WindRiver Purchases Mapletree

LDS publisher Windriver Publishing has purchased another LDS publisher, Mapletree Publishing, according to a message posted on the websites of both companies. The merger consolidates two smaller publishers active in the LDS market, and borders on creating a new medium-sized publisher.

According to WindRiver Publisher, E. Keith “JB” Howick, Jr., Mapletree Publishing has 16 titles in print, and 5 under contract, while WindRiver has 30 titles in print and 3 under contract. He expects new titles published to stay the same or dip slightly, before rising in subsequent years.

Mapletree’s employees are not transferring from its Mesa, Arizona headquarters to WindRiver’s offices in Silverton, Idaho, but since Mapletree used mainly contractors, this means just the owner and one employee are leaving the industry.

Howick says that Mapletree has developed a name for books on home schooling, child development and family values, and that its future position, as an imprint (i.e., brand, the name on the spine of books) of WindRiver, will focus on those non-fiction areas. Fiction titles will eventually be transferred to WindRiver, and future fiction submissions should go there.


Howick, one of the more progressive and informed publishers in the LDS market (he has even commented here on occasion, unlike others in the industry), has done a credible job building WindRiver, and I think this acquisition improves its position in the market. Certainly adding 50% more titles makes it easier to get LDS bookstores to carry its titles.

But unlike at the top of the market, I don’t have the worry that combining these two companies will have a negative effect on the market. The number of titles involved is relatively small (perhaps 1% of the market), and because both companies are small, even if titles are eliminated, the effect isn’t very large.

Instead, this merger creates a single larger, and probably stronger, company from two smaller companies. Good strong companies are, I think, always a boon to the market.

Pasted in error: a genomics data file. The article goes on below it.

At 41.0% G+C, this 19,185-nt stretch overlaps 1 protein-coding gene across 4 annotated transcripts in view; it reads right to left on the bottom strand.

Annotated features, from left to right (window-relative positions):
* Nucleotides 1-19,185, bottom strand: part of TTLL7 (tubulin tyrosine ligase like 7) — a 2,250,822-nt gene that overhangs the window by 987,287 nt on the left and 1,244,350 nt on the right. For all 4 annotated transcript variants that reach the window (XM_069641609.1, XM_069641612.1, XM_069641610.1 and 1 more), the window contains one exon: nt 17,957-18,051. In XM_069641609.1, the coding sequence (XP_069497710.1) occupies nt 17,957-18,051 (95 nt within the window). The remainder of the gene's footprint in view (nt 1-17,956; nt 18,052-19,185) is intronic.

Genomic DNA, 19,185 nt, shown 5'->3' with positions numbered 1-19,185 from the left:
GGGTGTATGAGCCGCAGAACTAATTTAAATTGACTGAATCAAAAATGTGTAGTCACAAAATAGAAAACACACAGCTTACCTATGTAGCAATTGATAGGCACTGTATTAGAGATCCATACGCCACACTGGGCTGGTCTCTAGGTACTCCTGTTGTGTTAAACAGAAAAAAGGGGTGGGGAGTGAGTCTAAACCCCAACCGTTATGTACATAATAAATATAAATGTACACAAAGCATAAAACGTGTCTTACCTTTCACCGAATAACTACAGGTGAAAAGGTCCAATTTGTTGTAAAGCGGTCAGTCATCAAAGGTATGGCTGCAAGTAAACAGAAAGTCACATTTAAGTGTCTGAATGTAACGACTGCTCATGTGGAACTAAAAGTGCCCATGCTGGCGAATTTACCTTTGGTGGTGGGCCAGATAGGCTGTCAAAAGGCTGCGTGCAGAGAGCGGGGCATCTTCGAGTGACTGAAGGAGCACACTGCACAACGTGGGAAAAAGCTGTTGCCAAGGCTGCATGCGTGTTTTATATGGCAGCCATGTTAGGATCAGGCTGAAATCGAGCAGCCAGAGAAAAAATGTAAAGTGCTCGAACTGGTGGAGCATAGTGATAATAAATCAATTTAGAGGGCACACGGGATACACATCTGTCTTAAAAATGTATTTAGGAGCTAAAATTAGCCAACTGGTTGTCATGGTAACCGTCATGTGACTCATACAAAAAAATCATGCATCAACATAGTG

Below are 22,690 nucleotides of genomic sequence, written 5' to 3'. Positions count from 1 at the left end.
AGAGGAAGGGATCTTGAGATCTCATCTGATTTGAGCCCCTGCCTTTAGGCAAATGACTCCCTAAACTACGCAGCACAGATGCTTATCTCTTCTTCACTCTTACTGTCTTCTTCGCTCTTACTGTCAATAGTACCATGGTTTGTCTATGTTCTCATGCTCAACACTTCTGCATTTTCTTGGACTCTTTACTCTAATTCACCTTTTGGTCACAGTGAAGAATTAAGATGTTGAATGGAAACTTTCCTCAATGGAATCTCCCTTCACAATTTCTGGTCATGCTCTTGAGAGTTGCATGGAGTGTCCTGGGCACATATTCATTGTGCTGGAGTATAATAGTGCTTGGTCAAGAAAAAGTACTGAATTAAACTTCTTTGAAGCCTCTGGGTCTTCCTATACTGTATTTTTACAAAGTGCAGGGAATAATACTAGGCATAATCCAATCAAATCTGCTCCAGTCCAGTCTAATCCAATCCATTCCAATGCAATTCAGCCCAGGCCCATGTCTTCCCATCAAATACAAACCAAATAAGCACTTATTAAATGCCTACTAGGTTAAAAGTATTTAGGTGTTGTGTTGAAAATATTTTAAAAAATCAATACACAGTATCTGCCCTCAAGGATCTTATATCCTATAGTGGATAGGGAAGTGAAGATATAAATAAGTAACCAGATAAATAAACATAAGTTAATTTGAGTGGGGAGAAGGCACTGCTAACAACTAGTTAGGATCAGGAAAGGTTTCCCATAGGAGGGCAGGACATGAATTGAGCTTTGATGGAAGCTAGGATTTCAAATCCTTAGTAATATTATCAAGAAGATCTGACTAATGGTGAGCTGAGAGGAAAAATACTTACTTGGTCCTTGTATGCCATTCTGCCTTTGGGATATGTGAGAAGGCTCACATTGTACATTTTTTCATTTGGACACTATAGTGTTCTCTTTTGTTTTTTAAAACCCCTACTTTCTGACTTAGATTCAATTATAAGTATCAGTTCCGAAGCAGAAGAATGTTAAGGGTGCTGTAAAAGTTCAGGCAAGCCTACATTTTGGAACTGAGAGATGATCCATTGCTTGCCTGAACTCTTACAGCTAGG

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14 thoughts on “WindRiver Purchases Mapletree”

  1. Something doesn’t track here then. JB told me yesterday that WindRiver had 30 books in print, but SpringCreek has 60+ books in print!

    Seems like he wasn’t including SpringCreek — so I wonder if that deal is final or not.

  2. LDS Publisher mentioned in the comments that she received word of the deal via an e-mail announcement. But if that is the case then WindRiver suddenly has a pretty decent back catalog. And if their catalog can help them gain a bit more of a foothold in LDS bookstores, then that’d be great, esp. if they can remain successful and keep putting out historical fiction and mystery/suspense/thriller titles. It’d be nice if authors in those categories had a strong option other than Covenant.

  3. I just talked to JB at WindRiver, and he claims that the LDS Publisher report is NOT CORRECT. WindRiver has NOT purchased Spring Creek, nor have they had ANY discussions whatsoever about such a transaction.

    Apparently LDS Publisher has obtained incorrect information somehow.

  4. Indeed. Isn’t that a violation of the code or something? Watch out, Kent. If you keep on being responsible like this, you might get kicked out of the Internet clubhouse…

  5. If anyone thought there was any doubt, I got an email from Tammy @ Spring Creek today confirming that Spring Creek has NOT been sold and saying that they are surviving.

    Which is, of course, what everyone is trying to do in this economy.

  6. Jonathan Langford: “Isn’t that a violation of the code or something?”

    Probably. Facts not only get in the way of a good story, they also get in the way of saying whatever the h*** you want to say–which is kind of what blogging is all about.

    “you might get kicked out of the Internet clubhouse”¦”

    I dunno, wasn’t there something earlier this year about a blogger being asked a question in a Presidential press conference?

    If that’s what happens to those that get “kicked out of the Internet clubhouse,” I suppose I could hang my head in shame and …

  7. Kent, thank you for bringing my error to my attention. I contacted Chad Daybell and got a reply straight from the source. I’m posting a retraction on Monday.

    I feel really bad about this. I rarely post these things without checking my facts. And I did check my facts originally, I just remembered them wrong when I wrote the post.

    I have learned my lesson and will take more care in the future.


  8. I think you run a professional ship, LDS Publisher. What’s great is that both you and Kent have good contacts in the industry and a) there’s coverage of this sort of things b) it’s based on reporting and c) when something isn’t correct, it gets corrected.

    I’d much rather have someone get something wrong once in awhile than have complete silence regarding the Mormon market.

  9. Absolutely. I really value you guys who bring this information to our attention that I, at least, would have no way of knowing about otherwise. Thanks.

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